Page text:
As stock prices fall and with rocketing inflation and interest rates, Mike Dolan analyses the outlook for bonds.
- With prices falling like a stone as central bank tightening goes into overdrive, buying bonds may appear confused – but perhaps that very confusion is good enough reason in itself.
- Financial markets are full of often contradictory old adages and pearls of ‘wisdom’ – like being greedy when others are fearful, but also not trying to catch a falling knife.
- There’s a kernel of truth to all of them but, mostly, they apply to different types of savers, traders or investment managers with different horizons and risk appetites.
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The author is editor-at-large for finance and markets at Reuters News. Any views expressed here are his own.
Right now, anyone playing bonds as a ‘safe’ alternative to plummeting stock prices is likely getting burned as inflation and interest rates rocket and bond indices nosedive in tandem with equities.
Even Exchange Traded Funds invested in U.S. Treasury bonds with relatively short maturities of between 1-3 years are in the red for both the third quarter and the year to date, with ETFs in longer duration Treasuries of between 7 and 10 years now losing more than 15 percent so far in 2022.
Whacked further by a soaring dollar, indices of overseas sovereign bonds in dollar terms are down almost 24 percent – even worse than the S&P500’s 19 percent year-to-date reversal.
Far from portfolio buffers, these sorts of moves make bonds meat and drink for hedge funds.
Speculative funds playing futures markets are playing bonds as one of the “big shorts” of the year – with net bearish bets on two-year Treasuries rising to their highest in almost 18 months in recent weeks and net shorts on longer-dated paper were at the highest in a year before last week’s Federal Reserve meeting.
Annual returns improving
Rudyard Kipling’s poetic exhortation to keep your head when all about you are losing theirs – which has also become a tired old piece of investment advice – then falls to longer-term asset managers more interested in yield and return rather than price.
With higher yields, expected annual returns over the coming period have improved markedly. And even though equity prices have fallen and cheapened on many models, their relative value versus bonds has not.
Age of confusion
In its latest annual report on five-year expected returns, Dutch investment manager Robeco describes the period ahead as the “Age of Confusion”.
For Robeco, markets have been disorientated by multiple recent shocks – compounded by a lack of understanding of inflation and shifting monetary policy alongside an ongoing debate about whether the so-called Great Moderation of structurally low inflation and interest rates had indeed ended.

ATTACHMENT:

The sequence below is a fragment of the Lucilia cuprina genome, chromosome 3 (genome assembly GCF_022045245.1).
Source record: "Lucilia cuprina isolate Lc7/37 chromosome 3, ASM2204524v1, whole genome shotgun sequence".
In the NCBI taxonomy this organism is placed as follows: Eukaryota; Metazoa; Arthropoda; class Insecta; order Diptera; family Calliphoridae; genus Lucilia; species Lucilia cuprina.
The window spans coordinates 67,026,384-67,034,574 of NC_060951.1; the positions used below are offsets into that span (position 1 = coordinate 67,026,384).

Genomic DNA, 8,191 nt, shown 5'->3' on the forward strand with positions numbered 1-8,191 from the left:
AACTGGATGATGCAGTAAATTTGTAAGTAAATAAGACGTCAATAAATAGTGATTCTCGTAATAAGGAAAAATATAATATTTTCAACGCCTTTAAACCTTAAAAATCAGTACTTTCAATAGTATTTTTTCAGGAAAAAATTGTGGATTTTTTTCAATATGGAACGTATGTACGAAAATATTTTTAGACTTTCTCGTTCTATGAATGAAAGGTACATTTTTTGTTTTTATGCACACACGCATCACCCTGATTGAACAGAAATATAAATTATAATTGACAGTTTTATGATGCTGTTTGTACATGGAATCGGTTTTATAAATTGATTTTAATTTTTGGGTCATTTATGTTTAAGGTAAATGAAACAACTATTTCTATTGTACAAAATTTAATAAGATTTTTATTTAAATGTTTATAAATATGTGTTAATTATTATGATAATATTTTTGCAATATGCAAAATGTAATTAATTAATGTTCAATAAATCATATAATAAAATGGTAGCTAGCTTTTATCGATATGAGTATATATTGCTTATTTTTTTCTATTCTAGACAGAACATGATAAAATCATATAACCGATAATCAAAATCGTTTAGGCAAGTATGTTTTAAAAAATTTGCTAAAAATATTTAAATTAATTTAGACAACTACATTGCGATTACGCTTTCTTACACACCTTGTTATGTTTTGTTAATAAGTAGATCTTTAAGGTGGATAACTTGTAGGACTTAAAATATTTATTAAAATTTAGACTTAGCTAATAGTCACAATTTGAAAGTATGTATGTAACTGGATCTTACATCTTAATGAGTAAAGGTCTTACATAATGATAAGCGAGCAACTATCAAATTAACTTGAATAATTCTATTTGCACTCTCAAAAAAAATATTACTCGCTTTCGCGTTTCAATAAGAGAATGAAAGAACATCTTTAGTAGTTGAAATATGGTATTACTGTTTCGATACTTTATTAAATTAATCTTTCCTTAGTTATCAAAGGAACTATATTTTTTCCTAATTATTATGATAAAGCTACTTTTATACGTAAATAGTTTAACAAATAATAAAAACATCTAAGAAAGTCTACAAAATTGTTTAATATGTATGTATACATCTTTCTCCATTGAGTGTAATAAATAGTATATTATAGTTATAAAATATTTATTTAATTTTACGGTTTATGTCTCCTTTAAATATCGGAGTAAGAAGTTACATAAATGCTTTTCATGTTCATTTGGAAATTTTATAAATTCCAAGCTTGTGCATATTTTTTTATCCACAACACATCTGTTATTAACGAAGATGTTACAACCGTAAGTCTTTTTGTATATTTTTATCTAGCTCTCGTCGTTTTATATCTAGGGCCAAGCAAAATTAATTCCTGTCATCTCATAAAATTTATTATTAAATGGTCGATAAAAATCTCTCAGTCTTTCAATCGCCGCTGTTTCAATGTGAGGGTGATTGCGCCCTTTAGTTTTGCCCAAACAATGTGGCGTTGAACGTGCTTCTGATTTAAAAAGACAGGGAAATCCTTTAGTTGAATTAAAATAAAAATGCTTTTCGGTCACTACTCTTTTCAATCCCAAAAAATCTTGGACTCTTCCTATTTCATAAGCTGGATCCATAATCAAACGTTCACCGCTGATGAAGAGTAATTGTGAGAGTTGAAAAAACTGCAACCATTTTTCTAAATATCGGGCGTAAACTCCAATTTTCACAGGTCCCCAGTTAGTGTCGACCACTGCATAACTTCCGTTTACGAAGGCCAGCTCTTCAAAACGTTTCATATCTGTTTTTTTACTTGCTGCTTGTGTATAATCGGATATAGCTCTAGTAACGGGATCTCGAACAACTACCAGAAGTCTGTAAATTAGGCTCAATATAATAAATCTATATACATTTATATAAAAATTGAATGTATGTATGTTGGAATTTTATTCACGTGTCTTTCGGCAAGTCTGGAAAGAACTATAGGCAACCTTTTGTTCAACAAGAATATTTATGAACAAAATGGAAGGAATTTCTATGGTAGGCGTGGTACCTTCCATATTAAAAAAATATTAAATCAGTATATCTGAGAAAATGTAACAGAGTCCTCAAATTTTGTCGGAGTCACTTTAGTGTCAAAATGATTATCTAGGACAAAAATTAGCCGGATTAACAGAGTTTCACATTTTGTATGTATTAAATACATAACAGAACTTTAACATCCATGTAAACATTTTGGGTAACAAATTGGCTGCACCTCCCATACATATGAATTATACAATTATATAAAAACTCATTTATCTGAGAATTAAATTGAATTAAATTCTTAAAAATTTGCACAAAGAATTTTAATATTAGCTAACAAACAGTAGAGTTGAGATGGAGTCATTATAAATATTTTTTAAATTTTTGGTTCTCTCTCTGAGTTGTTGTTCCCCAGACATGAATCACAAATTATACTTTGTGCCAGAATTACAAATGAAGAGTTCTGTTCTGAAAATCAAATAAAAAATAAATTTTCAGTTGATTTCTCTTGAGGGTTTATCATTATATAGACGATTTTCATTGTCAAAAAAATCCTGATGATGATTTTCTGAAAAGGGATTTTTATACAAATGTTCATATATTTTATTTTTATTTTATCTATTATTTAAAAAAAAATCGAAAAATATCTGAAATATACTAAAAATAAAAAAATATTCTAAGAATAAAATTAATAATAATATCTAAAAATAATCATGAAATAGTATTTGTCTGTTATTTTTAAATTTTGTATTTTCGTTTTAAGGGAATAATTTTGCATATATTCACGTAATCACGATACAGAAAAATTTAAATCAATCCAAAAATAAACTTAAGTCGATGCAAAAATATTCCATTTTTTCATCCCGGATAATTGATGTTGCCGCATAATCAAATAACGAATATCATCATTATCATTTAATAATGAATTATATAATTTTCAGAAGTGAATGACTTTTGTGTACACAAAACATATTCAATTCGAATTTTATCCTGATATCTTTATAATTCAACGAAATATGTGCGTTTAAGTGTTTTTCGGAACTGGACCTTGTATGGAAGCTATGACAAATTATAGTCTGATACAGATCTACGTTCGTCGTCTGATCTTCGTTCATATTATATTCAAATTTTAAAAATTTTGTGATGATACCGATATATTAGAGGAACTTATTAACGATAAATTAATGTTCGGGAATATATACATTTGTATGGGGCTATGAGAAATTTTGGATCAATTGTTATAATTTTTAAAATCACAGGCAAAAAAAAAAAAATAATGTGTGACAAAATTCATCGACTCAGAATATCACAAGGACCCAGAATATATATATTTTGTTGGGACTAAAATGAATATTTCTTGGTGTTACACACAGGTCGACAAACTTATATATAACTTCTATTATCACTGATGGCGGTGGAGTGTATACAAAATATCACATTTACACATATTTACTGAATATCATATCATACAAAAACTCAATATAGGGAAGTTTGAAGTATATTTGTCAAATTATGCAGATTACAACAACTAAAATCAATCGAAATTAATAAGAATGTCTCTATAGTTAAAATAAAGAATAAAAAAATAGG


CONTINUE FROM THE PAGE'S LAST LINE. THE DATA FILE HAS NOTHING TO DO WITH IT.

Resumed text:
This heightened uncertainty is reflected in an almost doubling of the volatility in analyst forecasts of 12-month forward global earnings estimates compared to pre-COVID levels.
But equities remain historically expensive and arguments about a lack of alternatives are now harder to make, it reckons.
Robeco estimates the rise in ‘risk-free’ government yields means that an estimated equity risk premium for a euro-based investor of 3 percent is now below the 3.5 percent long-term average for the first time in the 12-year history of their annual publication.
“This is partly because we envisage a level shift in consumption volatility that warrants a higher medium-term equity risk premium than is currently reflected by the market.”
While not exactly a clarion call to buy bonds – where it still sees yields and term premia below ‘steady state’ estimates – Robeco managers do view them as ‘substantially cheaper’ and upgraded a five-year annualised returns forecast for euro hedged developed economy sovereign bonds by 1.5 percentage points. It trimmed expected equity returns by a quarter point.
“Major claims of paradigm shifts require a heavy burden of proof. We find insufficient evidence to conclude that we are close to a tipping point where reflexivity leaves inflation in developed economies spiralling out of control,” Robeco concluded while acknowledging several competing scenarios.
Others are more direct in choosing bonds to protect mixed investments.
Societe Generale’s global asset allocation team this month upgraded bonds by some 5 percentage points to 33 percent within its multi-asset portfolios, increasing U.S. bonds to one quarter of the overall allocation – hedging the additional weighting in euros as they don’t want to increase an already high 53 percent dollar exposure any further,
“The Federal Reserve’s credibility will continue to anchor inflation expectations under 2 percent,” the SG team wrote. “Indeed, we consider U.S. Treasuries to be one of the rare assets that have already priced in many of the risks ahead.”
Confused? Almost 4 percent nominal yields on U.S. Treasury credit over two years or more than 3.5 percent now for 10 years may just be enough to bank to rebuild the mixed 60/40 equity/bond portfolios taking such a battering in 2022.
As Pictet Wealth Management’s chief investment officer Cesar Perez Ruiz said earlier this month, 2023 could be the “revenge of the 60/40”.